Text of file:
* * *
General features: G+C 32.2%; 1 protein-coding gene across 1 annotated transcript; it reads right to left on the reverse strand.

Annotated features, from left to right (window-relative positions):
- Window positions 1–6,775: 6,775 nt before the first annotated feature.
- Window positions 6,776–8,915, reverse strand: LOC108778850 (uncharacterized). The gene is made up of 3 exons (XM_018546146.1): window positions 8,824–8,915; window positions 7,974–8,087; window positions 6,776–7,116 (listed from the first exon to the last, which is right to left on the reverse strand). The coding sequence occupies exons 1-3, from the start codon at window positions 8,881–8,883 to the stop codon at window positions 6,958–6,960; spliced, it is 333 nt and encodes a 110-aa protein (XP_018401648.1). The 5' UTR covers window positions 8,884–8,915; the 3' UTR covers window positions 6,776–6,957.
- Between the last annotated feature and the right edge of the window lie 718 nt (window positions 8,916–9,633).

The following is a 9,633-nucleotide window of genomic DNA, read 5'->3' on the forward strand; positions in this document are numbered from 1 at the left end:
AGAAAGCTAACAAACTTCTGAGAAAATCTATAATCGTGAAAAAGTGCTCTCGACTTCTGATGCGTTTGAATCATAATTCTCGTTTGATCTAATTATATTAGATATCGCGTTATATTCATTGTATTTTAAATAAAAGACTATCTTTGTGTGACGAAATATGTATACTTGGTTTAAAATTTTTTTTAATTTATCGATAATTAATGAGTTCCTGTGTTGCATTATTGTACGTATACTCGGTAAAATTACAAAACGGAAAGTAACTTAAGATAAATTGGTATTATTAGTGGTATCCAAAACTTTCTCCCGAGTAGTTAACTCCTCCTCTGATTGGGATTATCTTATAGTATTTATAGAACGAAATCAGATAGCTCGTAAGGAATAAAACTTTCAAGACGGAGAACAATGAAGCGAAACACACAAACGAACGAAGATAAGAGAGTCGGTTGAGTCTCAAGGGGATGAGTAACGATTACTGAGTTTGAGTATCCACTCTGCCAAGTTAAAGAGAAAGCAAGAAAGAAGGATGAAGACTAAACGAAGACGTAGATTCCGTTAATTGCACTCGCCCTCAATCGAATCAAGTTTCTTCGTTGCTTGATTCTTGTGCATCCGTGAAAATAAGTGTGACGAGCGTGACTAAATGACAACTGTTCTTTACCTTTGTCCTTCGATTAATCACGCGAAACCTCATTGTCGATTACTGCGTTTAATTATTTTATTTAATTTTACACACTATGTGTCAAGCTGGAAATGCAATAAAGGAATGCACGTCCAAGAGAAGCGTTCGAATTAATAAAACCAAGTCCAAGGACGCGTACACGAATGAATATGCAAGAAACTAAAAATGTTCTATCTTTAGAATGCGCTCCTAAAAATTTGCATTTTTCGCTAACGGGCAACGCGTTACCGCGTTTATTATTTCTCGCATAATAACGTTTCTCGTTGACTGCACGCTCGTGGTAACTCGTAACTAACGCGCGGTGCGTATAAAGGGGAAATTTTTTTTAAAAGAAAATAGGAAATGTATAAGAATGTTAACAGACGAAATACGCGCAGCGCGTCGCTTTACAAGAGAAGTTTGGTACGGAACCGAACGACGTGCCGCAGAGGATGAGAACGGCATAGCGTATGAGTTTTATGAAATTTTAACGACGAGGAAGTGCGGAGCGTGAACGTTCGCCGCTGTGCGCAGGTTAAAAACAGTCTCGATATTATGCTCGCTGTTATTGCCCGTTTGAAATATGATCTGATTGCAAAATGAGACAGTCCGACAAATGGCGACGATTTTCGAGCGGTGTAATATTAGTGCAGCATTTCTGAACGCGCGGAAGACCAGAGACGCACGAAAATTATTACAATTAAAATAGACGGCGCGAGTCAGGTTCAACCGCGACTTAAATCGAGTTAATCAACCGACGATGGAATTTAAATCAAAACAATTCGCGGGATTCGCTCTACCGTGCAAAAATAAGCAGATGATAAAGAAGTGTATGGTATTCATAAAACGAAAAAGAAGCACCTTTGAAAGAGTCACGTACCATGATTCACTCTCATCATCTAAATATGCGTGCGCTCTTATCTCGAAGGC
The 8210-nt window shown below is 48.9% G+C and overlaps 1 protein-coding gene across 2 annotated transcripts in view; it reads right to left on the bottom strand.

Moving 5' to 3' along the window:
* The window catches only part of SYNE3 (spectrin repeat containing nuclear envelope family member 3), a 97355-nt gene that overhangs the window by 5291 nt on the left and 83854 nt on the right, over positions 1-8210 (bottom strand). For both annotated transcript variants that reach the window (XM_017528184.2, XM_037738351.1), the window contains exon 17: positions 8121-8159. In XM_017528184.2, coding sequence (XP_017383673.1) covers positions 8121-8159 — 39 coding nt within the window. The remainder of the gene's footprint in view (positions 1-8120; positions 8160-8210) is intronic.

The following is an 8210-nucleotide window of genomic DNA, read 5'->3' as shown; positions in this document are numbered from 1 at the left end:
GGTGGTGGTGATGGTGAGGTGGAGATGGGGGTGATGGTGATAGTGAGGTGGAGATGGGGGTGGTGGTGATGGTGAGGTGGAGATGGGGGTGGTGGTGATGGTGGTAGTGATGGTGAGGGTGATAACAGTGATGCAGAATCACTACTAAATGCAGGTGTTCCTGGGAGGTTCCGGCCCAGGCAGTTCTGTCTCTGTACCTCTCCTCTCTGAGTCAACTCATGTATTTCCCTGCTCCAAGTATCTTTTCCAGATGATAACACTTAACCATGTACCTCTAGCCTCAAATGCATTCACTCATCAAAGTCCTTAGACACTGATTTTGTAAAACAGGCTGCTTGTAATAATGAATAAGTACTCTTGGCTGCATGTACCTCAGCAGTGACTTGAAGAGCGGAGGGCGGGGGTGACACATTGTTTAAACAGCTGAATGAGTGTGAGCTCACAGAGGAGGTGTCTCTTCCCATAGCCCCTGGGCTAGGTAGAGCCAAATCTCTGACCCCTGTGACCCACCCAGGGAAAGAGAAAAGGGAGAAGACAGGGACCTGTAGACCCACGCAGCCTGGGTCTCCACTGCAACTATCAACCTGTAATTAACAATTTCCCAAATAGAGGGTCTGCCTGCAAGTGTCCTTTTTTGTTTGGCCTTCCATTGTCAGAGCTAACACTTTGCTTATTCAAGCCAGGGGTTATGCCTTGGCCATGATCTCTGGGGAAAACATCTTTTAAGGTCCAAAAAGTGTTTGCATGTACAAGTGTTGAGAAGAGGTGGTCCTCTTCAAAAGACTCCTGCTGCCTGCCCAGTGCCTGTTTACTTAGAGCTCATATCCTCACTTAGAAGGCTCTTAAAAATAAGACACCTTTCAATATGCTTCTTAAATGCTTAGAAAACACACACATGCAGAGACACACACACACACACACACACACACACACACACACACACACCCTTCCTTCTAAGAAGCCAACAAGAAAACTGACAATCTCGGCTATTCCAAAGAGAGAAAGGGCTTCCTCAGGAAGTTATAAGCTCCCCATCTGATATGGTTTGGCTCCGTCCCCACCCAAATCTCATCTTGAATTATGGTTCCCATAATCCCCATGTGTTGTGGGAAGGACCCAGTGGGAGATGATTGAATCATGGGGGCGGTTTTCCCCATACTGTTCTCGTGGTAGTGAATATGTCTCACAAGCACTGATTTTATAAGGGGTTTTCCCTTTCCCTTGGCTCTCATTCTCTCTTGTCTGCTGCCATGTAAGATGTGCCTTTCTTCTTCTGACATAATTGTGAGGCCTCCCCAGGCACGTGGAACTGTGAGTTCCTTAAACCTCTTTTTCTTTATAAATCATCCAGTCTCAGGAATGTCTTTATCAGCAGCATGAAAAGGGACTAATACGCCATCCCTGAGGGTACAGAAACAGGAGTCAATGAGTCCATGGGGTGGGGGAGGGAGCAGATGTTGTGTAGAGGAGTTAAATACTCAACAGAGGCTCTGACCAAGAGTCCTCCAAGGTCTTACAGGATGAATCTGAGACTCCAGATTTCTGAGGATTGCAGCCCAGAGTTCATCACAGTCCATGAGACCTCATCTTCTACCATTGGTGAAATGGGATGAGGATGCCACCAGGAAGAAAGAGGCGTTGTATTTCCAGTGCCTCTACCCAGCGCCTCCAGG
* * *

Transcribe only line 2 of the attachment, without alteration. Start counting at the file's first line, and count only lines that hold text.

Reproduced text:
Annotated features, from left to right (window-relative positions):